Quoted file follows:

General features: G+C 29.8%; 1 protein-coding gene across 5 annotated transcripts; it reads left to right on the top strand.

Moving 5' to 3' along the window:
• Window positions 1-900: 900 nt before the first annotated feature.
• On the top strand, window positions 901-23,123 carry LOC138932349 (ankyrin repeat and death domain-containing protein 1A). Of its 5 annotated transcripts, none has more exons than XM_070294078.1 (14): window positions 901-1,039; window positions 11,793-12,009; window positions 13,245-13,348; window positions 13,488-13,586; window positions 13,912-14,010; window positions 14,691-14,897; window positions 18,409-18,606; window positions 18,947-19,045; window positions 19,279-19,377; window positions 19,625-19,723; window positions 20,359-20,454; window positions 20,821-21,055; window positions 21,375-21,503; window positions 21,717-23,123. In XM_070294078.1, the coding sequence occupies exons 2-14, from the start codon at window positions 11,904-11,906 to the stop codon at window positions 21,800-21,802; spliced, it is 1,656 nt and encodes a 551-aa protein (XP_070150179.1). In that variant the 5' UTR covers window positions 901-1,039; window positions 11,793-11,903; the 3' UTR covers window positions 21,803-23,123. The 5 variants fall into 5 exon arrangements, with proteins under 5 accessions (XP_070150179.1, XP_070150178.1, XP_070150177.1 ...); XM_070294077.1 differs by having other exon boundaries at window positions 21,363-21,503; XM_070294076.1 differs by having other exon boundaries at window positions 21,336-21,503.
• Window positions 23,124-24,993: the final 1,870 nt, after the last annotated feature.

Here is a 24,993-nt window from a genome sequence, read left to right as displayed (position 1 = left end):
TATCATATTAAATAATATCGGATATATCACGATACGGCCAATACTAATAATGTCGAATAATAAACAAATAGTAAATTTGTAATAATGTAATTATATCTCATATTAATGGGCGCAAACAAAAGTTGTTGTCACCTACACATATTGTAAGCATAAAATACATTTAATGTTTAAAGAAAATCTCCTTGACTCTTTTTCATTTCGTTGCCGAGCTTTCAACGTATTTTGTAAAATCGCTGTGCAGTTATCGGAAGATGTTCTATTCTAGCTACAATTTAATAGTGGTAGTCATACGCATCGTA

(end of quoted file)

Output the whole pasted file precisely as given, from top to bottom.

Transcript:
General features: G+C 29.8%; 1 protein-coding gene across 5 annotated transcripts; it reads left to right on the top strand.

Moving 5' to 3' along the window:
• Window positions 1-900: 900 nt before the first annotated feature.
• On the top strand, window positions 901-23,123 carry LOC138932349 (ankyrin repeat and death domain-containing protein 1A). Of its 5 annotated transcripts, none has more exons than XM_070294078.1 (14): window positions 901-1,039; window positions 11,793-12,009; window positions 13,245-13,348; window positions 13,488-13,586; window positions 13,912-14,010; window positions 14,691-14,897; window positions 18,409-18,606; window positions 18,947-19,045; window positions 19,279-19,377; window positions 19,625-19,723; window positions 20,359-20,454; window positions 20,821-21,055; window positions 21,375-21,503; window positions 21,717-23,123. In XM_070294078.1, the coding sequence occupies exons 2-14, from the start codon at window positions 11,904-11,906 to the stop codon at window positions 21,800-21,802; spliced, it is 1,656 nt and encodes a 551-aa protein (XP_070150179.1). In that variant the 5' UTR covers window positions 901-1,039; window positions 11,793-11,903; the 3' UTR covers window positions 21,803-23,123. The 5 variants fall into 5 exon arrangements, with proteins under 5 accessions (XP_070150179.1, XP_070150178.1, XP_070150177.1 ...); XM_070294077.1 differs by having other exon boundaries at window positions 21,363-21,503; XM_070294076.1 differs by having other exon boundaries at window positions 21,336-21,503.
• Window positions 23,124-24,993: the final 1,870 nt, after the last annotated feature.

Here is a 24,993-nt window from a genome sequence, read left to right as displayed (position 1 = left end):
TATCATATTAAATAATATCGGATATATCACGATACGGCCAATACTAATAATGTCGAATAATAAACAAATAGTAAATTTGTAATAATGTAATTATATCTCATATTAATGGGCGCAAACAAAAGTTGTTGTCACCTACACATATTGTAAGCATAAAATACATTTAATGTTTAAAGAAAATCTCCTTGACTCTTTTTCATTTCGTTGCCGAGCTTTCAACGTATTTTGTAAAATCGCTGTGCAGTTATCGGAAGATGTTCTATTCTAGCTACAATTTAATAGTGGTAGTCATACGCATCGTA